Finally, the modern temperature rise is owed to sunspot activity being higher than the amount necessary to just maintain the temperature, the decadal warming/cooling v2 sunspot number threshold of 94, for much of the 1978-2003 period, and in again in 2013/14.

Matt G
Reply to  Bob Weber
October 29, 2018 10:00 am

Although this could be a resolution issue regarding the sunspot reconstruction. The recent solar cycles have less variability compared with earlier times of the last millennium, so this will effect climate differently.

Reply to  Bob Weber
October 29, 2018 1:59 pm

Correct Bob, but minds on this subject have been made up and no one is going to change their mind.

October 29, 2018 9:22 am

That is because there is only one driver of the climate. Climate is not, absolutely and totally not driven by thousands of different processes which have their own timing, connections, lags and other variables. Thus, we can determine that sunspots have no effect at all on climate.

Burl Henry
October 29, 2018 9:36 am


Far from a gossamer sheet, SO2 aerosols (tiny droplets of Sulfuric Acid) are millions of times larger than C and Be atoms.

Reply to  Burl Henry
October 30, 2018 2:49 pm

Which matters not in the least. 14C and 10B are created by nuclear reactions. By interaction of high energy neutrons with 14N nuclei and spallation of 14N and 16O nuclei respectively. The oxygen atoms in SO2 will work as well as any other oxygen nuclei, so the only difference those SO2 droplets will make is in the very rare cases when a cosmic ray particle hits a 32S nucleus. Which will happen very, very rarely since the proportion of sulfur atoms to oxygen and nitrogen atoms in the atmosphere is infinitesimally small even after the largest volcanic eruptions.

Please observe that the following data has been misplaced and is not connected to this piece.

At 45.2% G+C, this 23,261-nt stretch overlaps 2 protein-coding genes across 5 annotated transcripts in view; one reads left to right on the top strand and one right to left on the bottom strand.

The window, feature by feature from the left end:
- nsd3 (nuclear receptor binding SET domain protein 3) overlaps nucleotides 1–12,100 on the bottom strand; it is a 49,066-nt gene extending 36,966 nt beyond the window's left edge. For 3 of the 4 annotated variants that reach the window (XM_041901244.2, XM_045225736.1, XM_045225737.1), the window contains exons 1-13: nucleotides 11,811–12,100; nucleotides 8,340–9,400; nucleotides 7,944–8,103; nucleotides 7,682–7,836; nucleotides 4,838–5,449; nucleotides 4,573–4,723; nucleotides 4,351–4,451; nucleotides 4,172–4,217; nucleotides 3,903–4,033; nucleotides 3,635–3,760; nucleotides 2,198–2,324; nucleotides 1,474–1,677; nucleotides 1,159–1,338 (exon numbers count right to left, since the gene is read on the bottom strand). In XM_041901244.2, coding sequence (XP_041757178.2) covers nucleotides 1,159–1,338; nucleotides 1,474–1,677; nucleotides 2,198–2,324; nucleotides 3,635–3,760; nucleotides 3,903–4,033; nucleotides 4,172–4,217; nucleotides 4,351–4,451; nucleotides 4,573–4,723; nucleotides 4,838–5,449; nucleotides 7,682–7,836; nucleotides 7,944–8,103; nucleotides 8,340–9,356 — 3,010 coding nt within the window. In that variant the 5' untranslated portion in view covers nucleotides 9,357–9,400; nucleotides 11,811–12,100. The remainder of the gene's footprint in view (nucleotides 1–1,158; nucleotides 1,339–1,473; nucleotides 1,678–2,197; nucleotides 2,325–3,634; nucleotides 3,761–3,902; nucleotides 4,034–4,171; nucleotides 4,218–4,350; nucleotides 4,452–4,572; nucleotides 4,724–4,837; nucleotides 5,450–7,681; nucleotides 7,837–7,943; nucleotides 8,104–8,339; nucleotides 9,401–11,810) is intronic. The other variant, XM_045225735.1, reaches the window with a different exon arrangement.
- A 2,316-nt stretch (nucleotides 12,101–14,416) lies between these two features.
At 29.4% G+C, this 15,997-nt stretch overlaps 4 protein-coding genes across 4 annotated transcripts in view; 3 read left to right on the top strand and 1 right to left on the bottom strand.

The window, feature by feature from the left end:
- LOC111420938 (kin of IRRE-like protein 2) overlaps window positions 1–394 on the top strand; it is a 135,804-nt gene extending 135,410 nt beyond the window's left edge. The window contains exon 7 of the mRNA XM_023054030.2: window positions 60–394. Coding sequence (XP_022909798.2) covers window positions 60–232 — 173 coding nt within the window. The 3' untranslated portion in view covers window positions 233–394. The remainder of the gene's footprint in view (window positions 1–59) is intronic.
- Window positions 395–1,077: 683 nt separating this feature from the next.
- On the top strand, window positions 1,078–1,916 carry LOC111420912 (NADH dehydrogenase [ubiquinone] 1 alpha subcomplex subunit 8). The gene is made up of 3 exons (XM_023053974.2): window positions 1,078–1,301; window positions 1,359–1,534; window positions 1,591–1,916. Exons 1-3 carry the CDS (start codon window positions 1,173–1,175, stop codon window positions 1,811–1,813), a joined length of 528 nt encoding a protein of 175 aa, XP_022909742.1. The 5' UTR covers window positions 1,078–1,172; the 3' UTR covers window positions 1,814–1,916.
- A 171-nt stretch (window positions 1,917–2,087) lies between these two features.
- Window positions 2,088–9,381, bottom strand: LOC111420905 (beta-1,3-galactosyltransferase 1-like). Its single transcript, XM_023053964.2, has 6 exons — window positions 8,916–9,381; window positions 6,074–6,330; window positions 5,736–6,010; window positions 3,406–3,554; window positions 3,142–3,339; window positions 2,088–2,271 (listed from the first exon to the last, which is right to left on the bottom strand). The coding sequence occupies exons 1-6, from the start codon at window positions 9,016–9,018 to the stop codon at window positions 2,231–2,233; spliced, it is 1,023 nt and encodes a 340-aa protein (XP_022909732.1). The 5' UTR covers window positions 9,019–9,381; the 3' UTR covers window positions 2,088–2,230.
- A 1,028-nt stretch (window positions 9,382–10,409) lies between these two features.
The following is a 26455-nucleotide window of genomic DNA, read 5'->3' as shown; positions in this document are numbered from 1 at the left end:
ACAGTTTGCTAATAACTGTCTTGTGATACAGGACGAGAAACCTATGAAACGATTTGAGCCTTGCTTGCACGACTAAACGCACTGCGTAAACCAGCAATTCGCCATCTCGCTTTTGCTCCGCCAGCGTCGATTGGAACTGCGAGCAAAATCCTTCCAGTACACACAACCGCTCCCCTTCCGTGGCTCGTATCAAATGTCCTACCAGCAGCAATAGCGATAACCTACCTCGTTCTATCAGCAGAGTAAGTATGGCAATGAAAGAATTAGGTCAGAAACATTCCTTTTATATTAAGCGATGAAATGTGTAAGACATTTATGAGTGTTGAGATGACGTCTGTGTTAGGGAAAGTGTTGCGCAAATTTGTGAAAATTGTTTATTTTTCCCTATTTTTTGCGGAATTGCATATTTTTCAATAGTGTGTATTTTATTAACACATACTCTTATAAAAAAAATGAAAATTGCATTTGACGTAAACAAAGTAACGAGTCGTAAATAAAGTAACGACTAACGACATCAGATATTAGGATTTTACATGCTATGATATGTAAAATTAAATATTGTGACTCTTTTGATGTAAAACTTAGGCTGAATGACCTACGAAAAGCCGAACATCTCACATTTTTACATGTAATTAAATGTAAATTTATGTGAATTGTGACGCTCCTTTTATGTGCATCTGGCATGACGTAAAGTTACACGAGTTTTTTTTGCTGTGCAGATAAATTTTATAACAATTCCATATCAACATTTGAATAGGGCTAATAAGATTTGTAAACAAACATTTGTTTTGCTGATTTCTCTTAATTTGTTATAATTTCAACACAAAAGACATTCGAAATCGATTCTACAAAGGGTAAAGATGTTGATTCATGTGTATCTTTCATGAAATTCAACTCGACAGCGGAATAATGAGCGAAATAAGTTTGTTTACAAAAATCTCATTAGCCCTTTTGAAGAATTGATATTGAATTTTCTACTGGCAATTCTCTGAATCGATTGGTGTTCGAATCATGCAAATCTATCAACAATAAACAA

That those aerosols have a climatic effect is because they can both absorb and scatter sunlight which is low energy and will interact with the whole droplet which isn’t millions, but billions of times bigger than the nuclei.

Matt G
October 29, 2018 9:45 am

Some comments have already included some problems with these reconstructions, but there is also another factor although impossible to found out at the moment during the past.

The mode of different wavelengths from the sun changes through time so temperatures will affect oceans differently depending how far these penetrate them. The sun may show different activity of sunspot periods, but these are only comparable with exactly the same shortwave radiation from different bands of the emission spectrum.